Sadc must stand firm on Zimbabwe

WASHINGTON - On July 31, 2013, Zimbabweans took their hopes and aspirations to more than 9 000 polling stations across the country to cast their ballots in a much- anticipated election.

While many analysts in Zimbabwe and throughout the world predicted a close contest between longtime President Robert Mugabe and his chief rival, Morgan Tsvangirai, the results proved to be nothing of the sort.

Indeed, several days later on August 3, the Zimbabwe Electoral Commission (Zec) announced a historic landslide, with Mugabe winning more than 60 percent of the popular vote and his party securing an overwhelming two-thirds majority in Parliament.

While the proceedings on Election Day were largely peaceful and rightly commended by both domestic and international observers, the myriad legal violations leading up to the vote combined with reports of irregularities and allegations of voter fraud on election day itself, have provided the international community ample reason to doubt the integrity of the outcome.

The amount of credible and mounting concerns that have so far come to light should prompt an immediate and thorough investigation by the Southern African Development Community (Sadc) before election results are certified.

In March 2013, I led an international human rights delegation to Zimbabwe that documented the concerns of ordinary citizens, including human rights violations against individuals and civil society organisations participating in the electoral process.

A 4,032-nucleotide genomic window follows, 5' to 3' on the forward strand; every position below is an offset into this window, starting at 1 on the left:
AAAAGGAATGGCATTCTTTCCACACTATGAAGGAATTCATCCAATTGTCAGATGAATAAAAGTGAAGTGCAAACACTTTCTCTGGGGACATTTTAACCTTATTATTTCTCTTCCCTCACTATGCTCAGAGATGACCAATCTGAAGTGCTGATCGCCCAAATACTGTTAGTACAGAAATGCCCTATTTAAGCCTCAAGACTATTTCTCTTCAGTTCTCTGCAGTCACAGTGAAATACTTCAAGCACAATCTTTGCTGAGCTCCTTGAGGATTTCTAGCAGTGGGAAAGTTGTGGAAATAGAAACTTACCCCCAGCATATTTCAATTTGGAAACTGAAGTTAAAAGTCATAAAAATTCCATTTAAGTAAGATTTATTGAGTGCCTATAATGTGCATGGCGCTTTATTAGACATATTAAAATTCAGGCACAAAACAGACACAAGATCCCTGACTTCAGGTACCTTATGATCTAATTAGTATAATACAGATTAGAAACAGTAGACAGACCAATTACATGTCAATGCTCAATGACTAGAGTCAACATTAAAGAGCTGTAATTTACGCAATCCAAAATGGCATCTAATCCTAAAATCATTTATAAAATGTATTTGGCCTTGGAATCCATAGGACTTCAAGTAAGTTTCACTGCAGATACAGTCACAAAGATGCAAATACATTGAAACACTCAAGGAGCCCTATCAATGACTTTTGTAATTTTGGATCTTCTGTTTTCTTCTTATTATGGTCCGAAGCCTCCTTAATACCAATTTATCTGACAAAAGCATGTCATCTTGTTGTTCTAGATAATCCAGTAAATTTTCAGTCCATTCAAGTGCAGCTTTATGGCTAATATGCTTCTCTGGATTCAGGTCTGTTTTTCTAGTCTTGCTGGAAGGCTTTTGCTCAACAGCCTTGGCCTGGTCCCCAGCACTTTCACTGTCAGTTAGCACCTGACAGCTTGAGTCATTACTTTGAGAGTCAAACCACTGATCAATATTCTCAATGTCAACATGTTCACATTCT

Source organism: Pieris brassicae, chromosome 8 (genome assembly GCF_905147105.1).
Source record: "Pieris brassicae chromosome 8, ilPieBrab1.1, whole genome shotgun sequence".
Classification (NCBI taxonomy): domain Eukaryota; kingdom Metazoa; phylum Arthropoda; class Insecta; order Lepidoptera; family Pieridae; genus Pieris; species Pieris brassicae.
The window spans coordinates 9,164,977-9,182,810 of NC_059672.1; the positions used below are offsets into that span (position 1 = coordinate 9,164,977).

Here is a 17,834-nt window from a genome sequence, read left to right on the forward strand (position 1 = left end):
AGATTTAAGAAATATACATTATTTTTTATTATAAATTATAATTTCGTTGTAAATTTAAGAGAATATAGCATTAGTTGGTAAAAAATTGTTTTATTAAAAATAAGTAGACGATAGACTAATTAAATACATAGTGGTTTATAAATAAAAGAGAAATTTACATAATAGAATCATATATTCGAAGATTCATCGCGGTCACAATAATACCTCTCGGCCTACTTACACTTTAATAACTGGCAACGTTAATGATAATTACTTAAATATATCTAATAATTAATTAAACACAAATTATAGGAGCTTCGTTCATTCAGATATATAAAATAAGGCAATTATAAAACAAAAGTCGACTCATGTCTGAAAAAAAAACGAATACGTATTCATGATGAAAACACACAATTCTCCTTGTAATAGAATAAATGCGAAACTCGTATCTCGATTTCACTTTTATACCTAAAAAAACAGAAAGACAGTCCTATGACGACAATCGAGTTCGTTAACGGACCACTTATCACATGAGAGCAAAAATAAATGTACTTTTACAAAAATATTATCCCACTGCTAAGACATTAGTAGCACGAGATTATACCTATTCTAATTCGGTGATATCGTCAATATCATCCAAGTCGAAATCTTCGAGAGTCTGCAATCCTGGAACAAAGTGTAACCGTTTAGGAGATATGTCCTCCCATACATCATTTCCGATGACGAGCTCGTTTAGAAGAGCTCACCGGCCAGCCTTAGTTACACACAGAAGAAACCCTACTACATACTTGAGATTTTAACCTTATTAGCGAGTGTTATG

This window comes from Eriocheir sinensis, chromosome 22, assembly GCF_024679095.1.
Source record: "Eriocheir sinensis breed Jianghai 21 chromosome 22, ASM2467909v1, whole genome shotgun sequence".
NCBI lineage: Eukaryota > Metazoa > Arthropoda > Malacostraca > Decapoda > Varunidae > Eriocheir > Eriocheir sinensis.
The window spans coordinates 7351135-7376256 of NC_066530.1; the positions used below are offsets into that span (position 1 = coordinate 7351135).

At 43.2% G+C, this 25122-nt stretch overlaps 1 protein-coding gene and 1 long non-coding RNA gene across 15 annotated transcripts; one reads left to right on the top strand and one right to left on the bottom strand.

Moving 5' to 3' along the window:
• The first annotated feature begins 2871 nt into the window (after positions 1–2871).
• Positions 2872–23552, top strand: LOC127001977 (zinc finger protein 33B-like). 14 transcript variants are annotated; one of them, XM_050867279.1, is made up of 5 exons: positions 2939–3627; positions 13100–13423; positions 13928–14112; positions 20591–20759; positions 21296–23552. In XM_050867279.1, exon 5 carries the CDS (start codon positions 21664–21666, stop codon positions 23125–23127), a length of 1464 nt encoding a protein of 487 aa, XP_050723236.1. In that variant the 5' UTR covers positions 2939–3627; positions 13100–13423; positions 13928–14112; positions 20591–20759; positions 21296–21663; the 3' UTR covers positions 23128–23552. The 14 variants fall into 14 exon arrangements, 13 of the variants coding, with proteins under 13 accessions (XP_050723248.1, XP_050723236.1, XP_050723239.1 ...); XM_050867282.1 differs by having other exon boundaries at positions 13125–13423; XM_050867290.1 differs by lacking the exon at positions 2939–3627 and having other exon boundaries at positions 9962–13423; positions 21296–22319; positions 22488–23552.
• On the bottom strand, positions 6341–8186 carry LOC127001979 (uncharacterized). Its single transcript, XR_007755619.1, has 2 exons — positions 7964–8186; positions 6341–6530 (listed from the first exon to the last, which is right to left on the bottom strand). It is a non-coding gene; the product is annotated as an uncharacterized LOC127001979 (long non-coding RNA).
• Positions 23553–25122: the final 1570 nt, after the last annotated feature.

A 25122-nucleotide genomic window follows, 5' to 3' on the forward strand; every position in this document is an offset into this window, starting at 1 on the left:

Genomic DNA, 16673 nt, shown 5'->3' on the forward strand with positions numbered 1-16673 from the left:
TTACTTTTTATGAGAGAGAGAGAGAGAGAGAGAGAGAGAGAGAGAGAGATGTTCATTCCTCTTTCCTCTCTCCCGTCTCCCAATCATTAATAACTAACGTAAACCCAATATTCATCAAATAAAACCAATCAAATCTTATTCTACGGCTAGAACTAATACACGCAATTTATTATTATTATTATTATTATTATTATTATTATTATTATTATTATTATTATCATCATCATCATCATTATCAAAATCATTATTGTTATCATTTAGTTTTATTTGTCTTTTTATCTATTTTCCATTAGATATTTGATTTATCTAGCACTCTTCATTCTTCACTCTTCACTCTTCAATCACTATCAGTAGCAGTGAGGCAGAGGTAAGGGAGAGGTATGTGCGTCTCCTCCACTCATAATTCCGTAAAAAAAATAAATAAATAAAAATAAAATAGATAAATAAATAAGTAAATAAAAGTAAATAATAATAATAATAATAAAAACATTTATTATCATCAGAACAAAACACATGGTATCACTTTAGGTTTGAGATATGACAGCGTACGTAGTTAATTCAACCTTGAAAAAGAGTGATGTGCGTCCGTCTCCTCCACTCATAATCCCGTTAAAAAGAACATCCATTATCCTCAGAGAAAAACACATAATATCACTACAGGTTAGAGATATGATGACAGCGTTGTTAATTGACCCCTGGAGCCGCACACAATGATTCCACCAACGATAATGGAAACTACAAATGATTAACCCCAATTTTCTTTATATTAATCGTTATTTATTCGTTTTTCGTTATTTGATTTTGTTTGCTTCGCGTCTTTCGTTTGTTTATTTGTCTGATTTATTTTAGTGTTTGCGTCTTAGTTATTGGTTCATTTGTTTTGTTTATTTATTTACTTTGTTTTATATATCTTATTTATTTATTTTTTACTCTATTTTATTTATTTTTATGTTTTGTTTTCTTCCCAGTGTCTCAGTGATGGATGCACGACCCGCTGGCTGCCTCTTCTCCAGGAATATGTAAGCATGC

During our visit, I heard countless tales of intimidation, harassment, violence, and arbitrary detention of activists, as well as infringements on freedom of expression and access to information.

I even received a small taste of that repression firsthand, as our hotel rooms were visited by shady State agents and our delegation stopped, searched, and questioned repeatedly by the police.

By all accounts, violations of basic political rights and civil liberties continued unabated throughout the electoral process and were not adequately remedied by responsible State authorities.

Most troubling is the fact that many credible reports suggest the electoral register was manipulated to provide the Mugabe regime the necessary latitude to unequivocally tilt the election in its favour, with reports that upwards of one million deceased voters and more than 100 000 citizens over the age of 100 remained on the roll.

The fact that an electronic form of the register was not made available to the political opposition or to civil society organisations prior to Election Day is unacceptable, and a clear violation of domestic law and international electoral standards.

On election day itself, it is estimated that between 700 000– 1 000 000 voters, mainly in areas sympathetic to the opposition, were disenfranchised by being turned away at polling stations across the country.

In a statement on August 2, Sadc was quick to label the election as “free and peaceful,” though it stopped short of calling the results credible, and for good reason.